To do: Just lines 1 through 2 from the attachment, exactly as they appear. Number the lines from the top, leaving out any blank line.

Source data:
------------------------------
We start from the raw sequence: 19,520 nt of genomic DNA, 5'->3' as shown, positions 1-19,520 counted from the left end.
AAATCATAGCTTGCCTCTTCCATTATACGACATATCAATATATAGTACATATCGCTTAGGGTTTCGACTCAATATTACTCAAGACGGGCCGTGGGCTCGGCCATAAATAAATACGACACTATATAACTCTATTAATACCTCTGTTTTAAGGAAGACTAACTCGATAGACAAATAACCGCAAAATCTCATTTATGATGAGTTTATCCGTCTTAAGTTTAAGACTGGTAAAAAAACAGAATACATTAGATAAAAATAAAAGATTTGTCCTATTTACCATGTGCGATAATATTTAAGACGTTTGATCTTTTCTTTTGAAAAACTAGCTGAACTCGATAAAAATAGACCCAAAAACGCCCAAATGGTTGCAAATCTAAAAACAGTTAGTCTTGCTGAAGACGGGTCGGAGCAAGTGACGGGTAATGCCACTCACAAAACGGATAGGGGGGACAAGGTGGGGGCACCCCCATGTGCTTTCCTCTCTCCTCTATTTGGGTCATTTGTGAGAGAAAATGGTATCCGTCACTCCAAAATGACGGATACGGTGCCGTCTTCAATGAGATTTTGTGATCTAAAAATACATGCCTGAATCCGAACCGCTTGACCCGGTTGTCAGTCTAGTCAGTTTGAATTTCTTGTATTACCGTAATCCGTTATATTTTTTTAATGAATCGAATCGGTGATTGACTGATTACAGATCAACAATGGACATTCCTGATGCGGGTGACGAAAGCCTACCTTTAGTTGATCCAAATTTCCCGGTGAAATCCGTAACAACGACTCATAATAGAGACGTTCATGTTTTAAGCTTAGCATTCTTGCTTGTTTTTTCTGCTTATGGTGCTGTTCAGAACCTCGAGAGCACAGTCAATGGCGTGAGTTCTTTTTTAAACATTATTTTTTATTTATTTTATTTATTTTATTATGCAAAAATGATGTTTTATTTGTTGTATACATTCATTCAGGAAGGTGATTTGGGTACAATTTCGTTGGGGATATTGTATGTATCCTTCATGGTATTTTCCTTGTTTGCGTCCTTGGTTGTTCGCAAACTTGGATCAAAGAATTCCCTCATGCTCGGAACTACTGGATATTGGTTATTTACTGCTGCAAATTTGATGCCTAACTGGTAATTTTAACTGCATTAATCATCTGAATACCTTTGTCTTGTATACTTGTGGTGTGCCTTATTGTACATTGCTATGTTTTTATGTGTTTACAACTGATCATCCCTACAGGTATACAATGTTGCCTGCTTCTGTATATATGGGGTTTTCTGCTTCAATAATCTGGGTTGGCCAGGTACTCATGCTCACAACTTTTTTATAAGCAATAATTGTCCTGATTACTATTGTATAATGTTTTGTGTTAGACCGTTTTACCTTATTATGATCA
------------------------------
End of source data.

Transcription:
We start from the raw sequence: 19,520 nt of genomic DNA, 5'->3' as shown, positions 1-19,520 counted from the left end.
AAATCATAGCTTGCCTCTTCCATTATACGACATATCAATATATAGTACATATCGCTTAGGGTTTCGACTCAATATTACTCAAGACGGGCCGTGGGCTCGGCCATAAATAAATACGACACTATATAACTCTATTAATACCTCTGTTTTAAGGAAGACTAACTCGATAGACAAATAACCGCAAAATCTCATTTATGATGAGTTTATCCGTCTTAAGTTTAAGACTGGTAAAAAAACAGAATACATTAGATAAAAATAAAAGATTTGTCCTATTTACCATGTGCGATAATATTTAAGACGTTTGATCTTTTCTTTTGAAAAACTAGCTGAACTCGATAAAAATAGACCCAAAAACGCCCAAATGGTTGCAAATCTAAAAACAGTTAGTCTTGCTGAAGACGGGTCGGAGCAAGTGACGGGTAATGCCACTCACAAAACGGATAGGGGGGACAAGGTGGGGGCACCCCCATGTGCTTTCCTCTCTCCTCTATTTGGGTCATTTGTGAGAGAAAATGGTATCCGTCACTCCAAAATGACGGATACGGTGCCGTCTTCAATGAGATTTTGTGATCTAAAAATACATGCCTGAATCCGAACCGCTTGACCCGGTTGTCAGTCTAGTCAGTTTGAATTTCTTGTATTACCGTAATCCGTTATATTTTTTTAATGAATCGAATCGGTGATTGACTGATTACAGATCAACAATGGACATTCCTGATGCGGGTGACGAAAGCCTACCTTTAGTTGATCCAAATTTCCCGGTGAAATCCGTAACAACGACTCATAATAGAGACGTTCATGTTTTAAGCTTAGCATTCTTGCTTGTTTTTTCTGCTTATGGTGCTGTTCAGAACCTCGAGAGCACAGTCAATGGCGTGAGTTCTTTTTTAAACATTATTTTTTATTTATTTTATTTATTTTATTATGCAAAAATGATGTTTTATTTGTTGTATACATTCATTCAGGAAGGTGATTTGGGTACAATTTCGTTGGGGATATTGTATGTATCCTTCATGGTATTTTCCTTGTTTGCGTCCTTGGTTGTTCGCAAACTTGGATCAAAGAATTCCCTCATGCTCGGAACTACTGGATATTGGTTATTTACTGCTGCAAATTTGATGCCTAACTGGTAATTTTAACTGCATTAATCATCTGAATACCTTTGTCTTGTATACTTGTGGTGTGCCTTATTGTACATTGCTATGTTTTTATGTGTTTACAACTGATCATCCCTACAGGTATACAATGTTGCCTGCTTCTGTATATATGGGGTTTTCTGCTTCAATAATCTGGGTTGGCCAGGTACTCATGCTCACAACTTTTTTATAAGCAATAATTGTCCTGATTACTATTGTATAATGTTTTGTGTTAGACCGTTTTACCTTATTATGATCA